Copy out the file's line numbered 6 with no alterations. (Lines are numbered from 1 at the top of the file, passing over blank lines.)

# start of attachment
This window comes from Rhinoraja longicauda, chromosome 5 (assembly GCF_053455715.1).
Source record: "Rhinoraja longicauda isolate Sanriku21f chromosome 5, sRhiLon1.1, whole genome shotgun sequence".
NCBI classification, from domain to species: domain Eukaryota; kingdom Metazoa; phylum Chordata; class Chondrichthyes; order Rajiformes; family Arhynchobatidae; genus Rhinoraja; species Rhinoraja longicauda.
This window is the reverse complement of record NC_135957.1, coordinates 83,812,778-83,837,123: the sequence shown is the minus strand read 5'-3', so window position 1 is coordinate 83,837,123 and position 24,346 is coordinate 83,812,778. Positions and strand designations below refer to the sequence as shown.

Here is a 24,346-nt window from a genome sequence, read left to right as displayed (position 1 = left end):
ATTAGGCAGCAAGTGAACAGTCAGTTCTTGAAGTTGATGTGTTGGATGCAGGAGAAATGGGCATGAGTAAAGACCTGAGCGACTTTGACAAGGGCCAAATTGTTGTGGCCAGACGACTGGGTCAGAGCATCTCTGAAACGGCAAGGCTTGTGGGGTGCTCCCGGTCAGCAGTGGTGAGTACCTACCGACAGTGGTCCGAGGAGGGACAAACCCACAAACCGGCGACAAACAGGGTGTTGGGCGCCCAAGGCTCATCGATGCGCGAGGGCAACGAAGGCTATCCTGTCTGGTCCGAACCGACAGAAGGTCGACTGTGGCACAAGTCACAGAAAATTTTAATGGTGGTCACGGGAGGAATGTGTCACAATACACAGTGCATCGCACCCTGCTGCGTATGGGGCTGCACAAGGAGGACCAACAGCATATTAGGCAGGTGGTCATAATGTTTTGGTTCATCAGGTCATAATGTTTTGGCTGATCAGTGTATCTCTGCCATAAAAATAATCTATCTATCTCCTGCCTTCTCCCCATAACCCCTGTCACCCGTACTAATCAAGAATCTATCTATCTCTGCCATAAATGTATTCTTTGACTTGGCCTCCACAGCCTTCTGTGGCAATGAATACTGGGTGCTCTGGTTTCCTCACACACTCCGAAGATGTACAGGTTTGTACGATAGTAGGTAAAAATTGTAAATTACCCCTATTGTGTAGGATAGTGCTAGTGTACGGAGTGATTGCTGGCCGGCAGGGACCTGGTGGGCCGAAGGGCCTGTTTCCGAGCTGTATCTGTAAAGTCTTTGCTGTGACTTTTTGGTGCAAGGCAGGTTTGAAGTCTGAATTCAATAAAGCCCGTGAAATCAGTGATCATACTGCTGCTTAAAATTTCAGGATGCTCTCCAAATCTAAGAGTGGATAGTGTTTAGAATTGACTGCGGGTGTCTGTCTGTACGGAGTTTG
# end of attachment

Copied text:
ATTAGGCAGCAAGTGAACAGTCAGTTCTTGAAGTTGATGTGTTGGATGCAGGAGAAATGGGCATGAGTAAAGACCTGAGCGACTTTGACAAGGGCCAAATTGTTGTGGCCAGACGACTGGGTCAGAGCATCTCTGAAACGGCAAGGCTTGTGGGGTGCTCCCGGTCAGCAGTGGTGAGTACCTACCGACAGTGGTCCGAGGAGGGACAAACCCACAAACCGGCGACAAACAGGGTGTTGGGCGCCCAAGGCTCATCGATGCGCGAGGGCAACGAAGGCTATCCTGTCTGGTCCGAACCGACAGAAGGTCGACTGTGGCACAAGTCACAGAAAATTTTAATGGTGGTCACGGGAGGAATGTGTCACAATACACAGTGCATCGCACCCTGCTGCGTATGGGGCTGCACAAGGAGGACCAACAGCATATTAGGCAGGTGGTCATAATGTTTTGGTTCATCAGGTCATAATGTTTTGGCTGATCAGTGTATCTCTGCCATAAAAATAATCTATCTATCTCCTGCCTTCTCCCCATAACCCCTGTCACCCGTACTAATCAAGAATCTATCTATCTCTGCCATAAATGTATTCTTTGACTTGGCCTCCACAGCCTTCTGTGGCAATGAATACTGGGTGCTCTGGTTTCCTCACACACTCCGAAGATGTACAGGTTTGTACGATAGTAGGTAAAAATTGTAAATTACCCCTATTGTGTAGGATAGTGCTAGTGTACGGAGTGATTGCTGGCCGGCAGGGACCTGGTGGGCCGAAGGGCCTGTTTCCGAGCTGTATCTGTAAAGTCTTTGCTGTGACTTTTTGGTGCAAGGCAGGTTTGAAGTCTGAATTCAATAAAGCCCGTGAAATCAGTGATCATACTGCTGCTTAAAATTTCAGGATGCTCTCCAAATCTAAGAGTGGATAGTGTTTAGAATTGACTGCGGGTGTCTGTCTGTACGGAGTTTG